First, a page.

Are you a member of the Perpetual Bible in a Year Club? I am. I know several people who have read through the entire Bible. Some have even managed it in a year. About ten years ago now, I set out to join them… and like many others, I fell behind. I promised I wouldn’t give up, though, and I didn’t restart, so I am technically still trying to read the Bible in a year.
Along the way to Revelation, however, I realized that I could learn about the whole Bible without necessarily reading cover-to-cover. Thanks to a variety of excellent Bible teachers and writers, I discovered that salvation history is laid out in the Bible quite nicely, and you can get through it much more quickly than you might think. If you’re ambitious, you can do it in an hour.
Thus, I present for your edification a recording of an Ave Maria Press webinar presented by Dr. John Bergsma, author of Bible Basics for Catholics. You can read my review of Bible Basics very quickly, or take some time to read the whole book, but if you’re aiming for the middle ground and short on time, give this video a try:
And if you don’t even have that much time, my highlights follow.
As Bergsma explains, the primary focus on any Catholic study of salvation history is the concept of covenant. A covenant is “the extension of kinship by oath”: you weren’t related, but since you made a promise, now you are. The most common covenant we’re familiar with is marriage, which takes two otherwise unrelated people and turns them into family.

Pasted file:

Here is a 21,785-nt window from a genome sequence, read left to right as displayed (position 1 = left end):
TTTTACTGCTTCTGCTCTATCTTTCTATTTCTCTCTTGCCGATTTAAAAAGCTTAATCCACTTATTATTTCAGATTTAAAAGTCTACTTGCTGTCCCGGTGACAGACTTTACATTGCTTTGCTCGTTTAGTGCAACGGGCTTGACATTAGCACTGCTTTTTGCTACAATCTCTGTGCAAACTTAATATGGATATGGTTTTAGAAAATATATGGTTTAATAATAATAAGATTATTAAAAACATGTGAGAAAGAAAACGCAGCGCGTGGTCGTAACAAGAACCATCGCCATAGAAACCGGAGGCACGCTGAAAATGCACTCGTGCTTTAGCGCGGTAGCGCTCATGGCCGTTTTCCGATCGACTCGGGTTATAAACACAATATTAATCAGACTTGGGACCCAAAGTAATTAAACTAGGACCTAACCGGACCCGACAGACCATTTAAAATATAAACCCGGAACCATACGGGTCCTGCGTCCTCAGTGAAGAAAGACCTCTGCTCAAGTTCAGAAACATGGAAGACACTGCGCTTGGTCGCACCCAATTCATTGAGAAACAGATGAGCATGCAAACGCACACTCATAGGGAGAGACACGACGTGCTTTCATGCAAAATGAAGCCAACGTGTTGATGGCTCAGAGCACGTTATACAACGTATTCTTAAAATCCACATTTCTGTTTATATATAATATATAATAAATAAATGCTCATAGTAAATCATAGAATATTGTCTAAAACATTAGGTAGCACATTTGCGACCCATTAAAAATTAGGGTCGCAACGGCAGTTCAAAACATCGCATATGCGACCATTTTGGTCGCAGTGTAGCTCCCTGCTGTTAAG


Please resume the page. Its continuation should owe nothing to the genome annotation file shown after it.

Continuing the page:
In Scripture, we find a number of covenants. If we count the prophets’ proclamation of the new covenant, we get seven covenants from Adam to Jesus. Although the story of Adam and Eve never uses the word “covenant,” we know that Adam was party to a covenant with God thanks to a number of signs. Among them is the seven-day period of creation, signifying that God was “seven-ing himself” with man.
However, Adam experiences the great Fall, and that family feud takes a long time to restore. Humanity deteriorates to the point that God starts over with Noah, forming a second covenant. Noah experiences his own fall almost immediately after leaving the Ark. By the time we get to Abraham, the covenant is greatly expanded, and the stakes are much higher. Abraham’s descendants multiply into a nation, but they don’t have any land. When God frees them from Egyptian slavery, he gives them commandments via Moses to outline the covenant like a set of family rules. The golden calf incident and multiple rebellions in the desert demonstrate that the people can’t be faithful to that covenant, either, and things descend in horrifying terms until King David enters the scene, earning an eternal throne by his fidelity.
Of course, the God-and-man family relationship continues to decline after David and Solomon, leading to the Babylonian exile. Although the people are suffering, the prophets promise that a new covenant is coming. Finally, it does, in Jesus, who establishes an eternal covenant in his blood. This covenant includes all of the faithful by way of baptism, the Eucharist, and the Holy Spirit. The original family is finally restored.
But that’s just an overview. Even Bergsma’s stick figures give you more detail than that.
Personally, I have found such grace and spiritual fulfillment every time I’ve studied salvation history and covenant theology that I try to share it every chance I get. If your new year’s resolution has already fallen by the wayside, maybe this is your opportunity to accomplish something big in a very short time. Set aside 60 minutes to watch this webinar. Take notes. Pause and rewind to look up the Scripture references as you go. Print (or draw!) the mosaic of all seven covenants. Don’t let this be just another year when you wish you could understand the Bible—do it!